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Am Fam Physician. 2012;86(1):35-42

A more recent article on atopic dermatitis is available.

Patient information: See related handout on eczema, written by the authors of this article.

Author disclosure: No relevant financial affiliations to disclose.

Atopic dermatitis, also known as atopic eczema, is a chronic pruritic skin condition affecting approximately 17.8 million persons in the United States. It can lead to significant morbidity. A simplified version of the U.K. Working Party’s Diagnostic Criteria can help make the diagnosis. Asking about the presence and frequency of symptoms can allow physicians to grade the severity of the disease and response to treatment. Management consists of relieving symptoms and lengthening time between flare-ups. Regular, liberal use of emollients is recommended. The primary pharmacologic treatment is topical corticosteroids. Twice-daily or more frequent application has not been shown to be more effective than once-daily application. A maintenance regimen of topical corticosteroids may reduce relapse rates in patients who have recurrent moderate to severe atopic dermatitis. Pimecrolimus and tacrolimus are calcineurin inhibitors that are recommended as second-line treatment for persons with moderate to severe atopic dermatitis and who are at risk of atrophy from topical corticosteroids. Although the U.S. Food and Drug Administration has issued a boxed warning about a possible link between these medications and skin malignancies and lymphoma, studies have not demonstrated a clear link. Topical and oral antibiotics may be used to treat secondary bacterial infections, but are not effective in preventing atopic dermatitis flare-ups. The effectiveness of alternative therapies, such as Chinese herbal preparations, homeopathy, hypnotherapy/biofeedback, and massage therapy, has not been established.

Atopic dermatitis, also known as atopic eczema, is a chronic inflammatory skin condition characterized by pruritic, erythematous, and scaly skin lesions often localized to the flexural surfaces of the body (Figure 1). It can present with asthma and allergic rhinitis as part of an allergic triad; an estimated 30 percent of children with atopic dermatitis develop asthma later in life.1 The onset of atopic dermatitis generally is before two years of age, with only 10 percent of cases diagnosed after five years of age.2 A 2003 survey of children in the United States estimated an overall prevalence of approximately 11 percent, and as high as 19 percent in some states.3 A 2007 U.S. population-based survey suggested an estimated 17.8 million persons are living with atopic dermatitis, and most cases have not been diagnosed.4 Early diagnosis and treatment may prevent significant morbidity from sleep disturbances, chronic postinflammatory skin changes, scarring from picking and scratching, and the development of secondary skin infections with Staphylococcus, Streptococcus, and herpes species.5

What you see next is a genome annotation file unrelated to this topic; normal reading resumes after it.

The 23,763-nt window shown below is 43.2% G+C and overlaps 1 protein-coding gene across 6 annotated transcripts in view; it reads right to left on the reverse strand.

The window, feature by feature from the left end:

Clinical recommendationEvidence ratingReferences
Emollients are a mainstay of therapy for atopic dermatitis.C12, 27
Topical corticosteroids are first-line treatment for atopic dermatitis flare-ups.A12, 13
Topical calcineurin inhibitors are second-line treatment for moderate to severe atopic dermatitis.A12, 15, 17
Antibiotics are not useful in reducing flare-ups of atopic dermatitis unless there is clear evidence of a secondary infection.A24, 25
Ultraviolet phototherapy is effective for treating severe or refractory atopic dermatitis.B12, 25
The immunomodulatory agents cyclosporine (Sandimmune) and interferon gamma-1b are effective for treating severe or refractory atopic dermatitis.A12, 25


A genetic defect in the filaggrin protein is thought to cause atopic dermatitis by disrupting the epidermis. This disruption, in turn, results in contact between immune cells in the dermis and antigens from the external environment leading to intense itching, scratching, and inflammation.6 Scratching can then lead to further disruption and inflammation of the epidermal skin barrier; this has been described as the itchscratch cycle.2

Clinical Presentation and Differential Diagnosis

Atopic dermatitis can present in three clinical phases. Acute atopic dermatitis presents with a vesicular, weeping, crusting eruption (Figure 2). Subacute atopic dermatitis presents with dry, scaly, erythematous papules and plaques (Figure 3). Chronic atopic dermatitis demonstrates lichenification from repeated scratching (Figures 4 and 5). A more subtle presentation of atopic dermatitis that commonly occurs in children is pityriasis alba, which is characterized by hypopigmented, poorly demarcated plaques with fine scale. Atopic dermatitis tends to involve the flexural surfaces of the body, anterior and lateral neck, eyelids, forehead, face, wrists, dorsa of the feet, and hands. Because atopic dermatitis has many appearances, the differential diagnosis is broad (Table 1).7